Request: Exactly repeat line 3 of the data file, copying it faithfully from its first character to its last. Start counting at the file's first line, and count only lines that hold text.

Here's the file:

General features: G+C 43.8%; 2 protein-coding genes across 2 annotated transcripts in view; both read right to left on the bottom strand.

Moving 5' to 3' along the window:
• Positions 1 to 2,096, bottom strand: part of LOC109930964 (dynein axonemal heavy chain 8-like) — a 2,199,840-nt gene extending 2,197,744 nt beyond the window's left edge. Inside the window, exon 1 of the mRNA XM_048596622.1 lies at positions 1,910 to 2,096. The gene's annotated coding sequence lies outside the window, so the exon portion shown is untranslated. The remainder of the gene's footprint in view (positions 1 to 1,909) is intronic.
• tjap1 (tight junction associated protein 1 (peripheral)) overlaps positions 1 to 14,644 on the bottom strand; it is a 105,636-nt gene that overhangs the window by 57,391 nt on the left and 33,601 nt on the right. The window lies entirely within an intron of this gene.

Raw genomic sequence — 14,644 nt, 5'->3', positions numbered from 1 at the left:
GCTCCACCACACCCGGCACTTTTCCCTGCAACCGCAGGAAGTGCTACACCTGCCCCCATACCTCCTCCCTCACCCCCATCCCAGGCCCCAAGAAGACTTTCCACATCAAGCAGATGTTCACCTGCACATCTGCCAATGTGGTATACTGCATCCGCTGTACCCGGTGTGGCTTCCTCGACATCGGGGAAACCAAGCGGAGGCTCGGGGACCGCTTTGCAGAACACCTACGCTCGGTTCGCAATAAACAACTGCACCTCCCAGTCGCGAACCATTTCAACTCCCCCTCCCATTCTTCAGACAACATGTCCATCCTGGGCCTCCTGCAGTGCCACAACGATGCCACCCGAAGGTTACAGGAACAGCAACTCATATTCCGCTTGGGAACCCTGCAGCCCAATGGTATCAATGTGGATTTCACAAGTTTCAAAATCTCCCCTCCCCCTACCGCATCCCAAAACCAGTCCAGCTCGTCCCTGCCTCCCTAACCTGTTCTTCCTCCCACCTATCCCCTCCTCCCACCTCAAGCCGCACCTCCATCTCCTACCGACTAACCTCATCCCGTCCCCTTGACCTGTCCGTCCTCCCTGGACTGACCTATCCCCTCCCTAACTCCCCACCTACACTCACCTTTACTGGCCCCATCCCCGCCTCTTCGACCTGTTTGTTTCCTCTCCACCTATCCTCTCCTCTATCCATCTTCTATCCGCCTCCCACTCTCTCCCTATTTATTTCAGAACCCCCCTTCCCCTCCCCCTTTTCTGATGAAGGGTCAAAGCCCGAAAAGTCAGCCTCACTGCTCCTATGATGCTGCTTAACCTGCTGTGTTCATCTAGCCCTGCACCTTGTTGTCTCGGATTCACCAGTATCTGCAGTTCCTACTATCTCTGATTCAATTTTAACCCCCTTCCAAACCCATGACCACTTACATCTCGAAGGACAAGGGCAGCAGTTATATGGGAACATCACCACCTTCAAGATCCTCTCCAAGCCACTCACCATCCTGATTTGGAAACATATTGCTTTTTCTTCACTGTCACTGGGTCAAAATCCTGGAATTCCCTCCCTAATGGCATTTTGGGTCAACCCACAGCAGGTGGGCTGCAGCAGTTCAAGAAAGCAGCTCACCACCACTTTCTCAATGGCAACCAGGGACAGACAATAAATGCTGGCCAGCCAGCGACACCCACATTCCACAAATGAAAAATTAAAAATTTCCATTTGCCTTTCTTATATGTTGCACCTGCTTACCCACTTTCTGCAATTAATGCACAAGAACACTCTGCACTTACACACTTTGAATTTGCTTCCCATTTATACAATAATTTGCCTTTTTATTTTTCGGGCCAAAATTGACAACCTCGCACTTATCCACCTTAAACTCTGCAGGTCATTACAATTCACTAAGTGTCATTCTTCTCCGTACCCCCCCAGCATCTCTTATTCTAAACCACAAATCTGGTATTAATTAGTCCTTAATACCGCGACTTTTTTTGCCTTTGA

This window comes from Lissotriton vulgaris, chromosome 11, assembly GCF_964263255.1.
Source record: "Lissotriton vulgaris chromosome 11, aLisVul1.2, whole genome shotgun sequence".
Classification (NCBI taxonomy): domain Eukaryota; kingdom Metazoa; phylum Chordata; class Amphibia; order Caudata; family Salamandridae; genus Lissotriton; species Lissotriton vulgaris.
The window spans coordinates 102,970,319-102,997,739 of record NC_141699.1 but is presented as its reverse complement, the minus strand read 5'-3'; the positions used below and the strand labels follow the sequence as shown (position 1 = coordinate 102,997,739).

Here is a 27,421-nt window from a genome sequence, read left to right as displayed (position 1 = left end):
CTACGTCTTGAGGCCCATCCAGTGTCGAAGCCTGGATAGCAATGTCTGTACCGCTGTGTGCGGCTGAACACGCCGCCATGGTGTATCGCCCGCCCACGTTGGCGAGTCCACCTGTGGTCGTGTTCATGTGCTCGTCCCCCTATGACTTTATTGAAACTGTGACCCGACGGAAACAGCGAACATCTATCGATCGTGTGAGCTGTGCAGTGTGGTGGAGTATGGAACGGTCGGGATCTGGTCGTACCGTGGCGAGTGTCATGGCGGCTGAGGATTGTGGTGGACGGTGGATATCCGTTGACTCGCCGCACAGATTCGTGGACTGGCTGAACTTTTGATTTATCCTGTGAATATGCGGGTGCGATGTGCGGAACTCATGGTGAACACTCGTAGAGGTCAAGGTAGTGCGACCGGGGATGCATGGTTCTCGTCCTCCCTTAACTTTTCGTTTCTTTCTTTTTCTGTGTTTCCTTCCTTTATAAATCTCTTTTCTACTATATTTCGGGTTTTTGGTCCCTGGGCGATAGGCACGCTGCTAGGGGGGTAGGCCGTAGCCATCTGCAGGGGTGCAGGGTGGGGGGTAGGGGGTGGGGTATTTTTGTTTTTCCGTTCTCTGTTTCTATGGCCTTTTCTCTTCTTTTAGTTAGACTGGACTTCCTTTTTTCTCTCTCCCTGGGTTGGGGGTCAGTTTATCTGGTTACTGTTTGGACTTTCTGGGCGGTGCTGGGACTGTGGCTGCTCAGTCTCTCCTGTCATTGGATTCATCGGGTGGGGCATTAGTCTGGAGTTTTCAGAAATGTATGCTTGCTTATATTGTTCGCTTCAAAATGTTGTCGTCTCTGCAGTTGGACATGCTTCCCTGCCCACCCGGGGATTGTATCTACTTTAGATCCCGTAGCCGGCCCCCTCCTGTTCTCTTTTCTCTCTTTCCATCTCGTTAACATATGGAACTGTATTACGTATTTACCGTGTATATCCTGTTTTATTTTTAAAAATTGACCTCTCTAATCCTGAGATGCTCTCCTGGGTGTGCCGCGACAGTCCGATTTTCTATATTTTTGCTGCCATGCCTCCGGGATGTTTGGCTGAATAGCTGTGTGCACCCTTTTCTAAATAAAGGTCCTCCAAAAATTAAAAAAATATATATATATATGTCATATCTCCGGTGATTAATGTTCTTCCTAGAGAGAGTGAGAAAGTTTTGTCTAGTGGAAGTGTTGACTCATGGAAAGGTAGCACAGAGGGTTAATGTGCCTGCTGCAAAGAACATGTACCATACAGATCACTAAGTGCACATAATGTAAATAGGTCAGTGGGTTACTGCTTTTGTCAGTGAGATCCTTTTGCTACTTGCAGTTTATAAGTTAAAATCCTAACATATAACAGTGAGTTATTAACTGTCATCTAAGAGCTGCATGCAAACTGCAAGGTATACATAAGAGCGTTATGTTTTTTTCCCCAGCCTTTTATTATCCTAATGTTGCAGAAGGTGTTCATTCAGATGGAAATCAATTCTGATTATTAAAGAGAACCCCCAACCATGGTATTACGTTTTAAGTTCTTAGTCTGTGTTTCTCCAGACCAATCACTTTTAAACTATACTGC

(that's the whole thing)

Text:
• Positions 1 to 2,096, bottom strand: part of LOC109930964 (dynein axonemal heavy chain 8-like) — a 2,199,840-nt gene extending 2,197,744 nt beyond the window's left edge. Inside the window, exon 1 of the mRNA XM_048596622.1 lies at positions 1,910 to 2,096. The gene's annotated coding sequence lies outside the window, so the exon portion shown is untranslated. The remainder of the gene's footprint in view (positions 1 to 1,909) is intronic.